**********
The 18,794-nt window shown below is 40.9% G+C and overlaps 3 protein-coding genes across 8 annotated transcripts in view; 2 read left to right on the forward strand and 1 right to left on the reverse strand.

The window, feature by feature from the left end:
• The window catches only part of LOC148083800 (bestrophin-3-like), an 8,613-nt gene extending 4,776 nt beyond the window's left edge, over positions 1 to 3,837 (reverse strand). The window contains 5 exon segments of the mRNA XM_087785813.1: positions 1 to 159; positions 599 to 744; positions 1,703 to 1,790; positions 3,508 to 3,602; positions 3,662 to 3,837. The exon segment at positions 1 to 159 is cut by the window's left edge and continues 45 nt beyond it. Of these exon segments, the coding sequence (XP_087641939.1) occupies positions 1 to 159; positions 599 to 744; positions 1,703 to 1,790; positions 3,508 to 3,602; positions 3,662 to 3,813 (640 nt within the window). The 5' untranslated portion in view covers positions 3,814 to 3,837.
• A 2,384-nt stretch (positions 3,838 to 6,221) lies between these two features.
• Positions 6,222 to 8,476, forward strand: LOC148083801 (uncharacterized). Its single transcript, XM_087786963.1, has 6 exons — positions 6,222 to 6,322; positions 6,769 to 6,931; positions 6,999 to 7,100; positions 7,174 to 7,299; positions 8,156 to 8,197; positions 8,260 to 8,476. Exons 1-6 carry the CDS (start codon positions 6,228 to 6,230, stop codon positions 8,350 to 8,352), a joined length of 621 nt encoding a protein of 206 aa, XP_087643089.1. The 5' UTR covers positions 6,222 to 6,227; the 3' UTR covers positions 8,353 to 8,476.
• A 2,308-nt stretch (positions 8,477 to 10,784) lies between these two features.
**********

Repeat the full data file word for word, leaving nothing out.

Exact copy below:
The 18,794-nt window shown below is 40.9% G+C and overlaps 3 protein-coding genes across 8 annotated transcripts in view; 2 read left to right on the forward strand and 1 right to left on the reverse strand.

The window, feature by feature from the left end:
• The window catches only part of LOC148083800 (bestrophin-3-like), an 8,613-nt gene extending 4,776 nt beyond the window's left edge, over positions 1 to 3,837 (reverse strand). The window contains 5 exon segments of the mRNA XM_087785813.1: positions 1 to 159; positions 599 to 744; positions 1,703 to 1,790; positions 3,508 to 3,602; positions 3,662 to 3,837. The exon segment at positions 1 to 159 is cut by the window's left edge and continues 45 nt beyond it. Of these exon segments, the coding sequence (XP_087641939.1) occupies positions 1 to 159; positions 599 to 744; positions 1,703 to 1,790; positions 3,508 to 3,602; positions 3,662 to 3,813 (640 nt within the window). The 5' untranslated portion in view covers positions 3,814 to 3,837.
• A 2,384-nt stretch (positions 3,838 to 6,221) lies between these two features.
• Positions 6,222 to 8,476, forward strand: LOC148083801 (uncharacterized). Its single transcript, XM_087786963.1, has 6 exons — positions 6,222 to 6,322; positions 6,769 to 6,931; positions 6,999 to 7,100; positions 7,174 to 7,299; positions 8,156 to 8,197; positions 8,260 to 8,476. Exons 1-6 carry the CDS (start codon positions 6,228 to 6,230, stop codon positions 8,350 to 8,352), a joined length of 621 nt encoding a protein of 206 aa, XP_087643089.1. The 5' UTR covers positions 6,222 to 6,227; the 3' UTR covers positions 8,353 to 8,476.
• A 2,308-nt stretch (positions 8,477 to 10,784) lies between these two features.